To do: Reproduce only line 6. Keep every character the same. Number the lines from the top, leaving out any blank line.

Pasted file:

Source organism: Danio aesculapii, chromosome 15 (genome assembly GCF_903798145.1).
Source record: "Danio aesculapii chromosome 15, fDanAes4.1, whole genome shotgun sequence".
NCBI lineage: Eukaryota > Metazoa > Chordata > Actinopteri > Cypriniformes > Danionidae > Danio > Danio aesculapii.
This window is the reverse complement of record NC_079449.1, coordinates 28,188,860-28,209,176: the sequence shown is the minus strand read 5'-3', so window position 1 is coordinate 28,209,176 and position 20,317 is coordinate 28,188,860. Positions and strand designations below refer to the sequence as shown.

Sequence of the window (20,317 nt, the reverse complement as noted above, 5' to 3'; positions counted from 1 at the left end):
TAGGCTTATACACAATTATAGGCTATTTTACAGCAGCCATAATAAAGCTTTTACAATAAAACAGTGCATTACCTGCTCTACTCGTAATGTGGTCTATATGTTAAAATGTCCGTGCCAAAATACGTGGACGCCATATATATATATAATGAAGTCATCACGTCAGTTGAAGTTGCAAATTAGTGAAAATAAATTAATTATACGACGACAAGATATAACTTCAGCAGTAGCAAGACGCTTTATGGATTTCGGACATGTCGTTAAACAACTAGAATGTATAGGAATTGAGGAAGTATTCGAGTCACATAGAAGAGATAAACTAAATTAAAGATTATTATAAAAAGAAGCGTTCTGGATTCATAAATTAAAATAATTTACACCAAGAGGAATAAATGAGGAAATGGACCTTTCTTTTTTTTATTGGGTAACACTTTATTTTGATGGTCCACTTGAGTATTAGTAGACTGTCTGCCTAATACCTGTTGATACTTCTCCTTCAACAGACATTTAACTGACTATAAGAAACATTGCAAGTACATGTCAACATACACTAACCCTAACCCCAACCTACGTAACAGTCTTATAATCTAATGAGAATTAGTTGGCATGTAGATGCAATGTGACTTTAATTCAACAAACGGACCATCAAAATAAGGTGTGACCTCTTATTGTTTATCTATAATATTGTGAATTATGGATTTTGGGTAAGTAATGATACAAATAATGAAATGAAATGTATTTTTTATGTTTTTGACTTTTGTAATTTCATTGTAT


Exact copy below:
TAGGCTTATACACAATTATAGGCTATTTTACAGCAGCCATAATAAAGCTTTTACAATAAAACAGTGCATTACCTGCTCTACTCGTAATGTGGTCTATATGTTAAAATGTCCGTGCCAAAATACGTGGACGCCATATATATATATAATGAAGTCATCACGTCAGTTGAAGTTGCAAATTAGTGAAAATAAATTAATTATACGACGACAAGATATAACTTCAGCAGTAGCAAGACGCTTTATGGATTTCGGACATGTCGTTAAACAACTAGAATGTATAGGAATTGAGGAAGTATTCGAGTCACATAGAAGAGATAAACTAAATTAAAGATTATTATAAAAAGAAGCGTTCTGGATTCATAAATTAAAATAATTTACACCAAGAGGAATAAATGAGGAAATGGACCTTTCTTTTTTTTATTGGGTAACACTTTATTTTGATGGTCCACTTGAGTATTAGTAGACTGTCTGCCTAATACCTGTTGATACTTCTCCTTCAACAGACATTTAACTGACTATAAGAAACATTGCAAGTACATGTCAACATACACTAACCCTAACCCCAACCTACGTAACAGTCTTATAATCTAATGAGAATTAGTTGGCATGTAGATGCAATGTGACTTTAATTCAACAAACGGACCATCAAAATAAGGTGTGACCTCTTATTGTTTATCTATAATATTGTGAATTATGGATTTTGGGTAAGTAATGATACAAATAATGAAATGAAATGTATTTTTTATGTTTTTGACTTTTGTAATTTCATTGTAT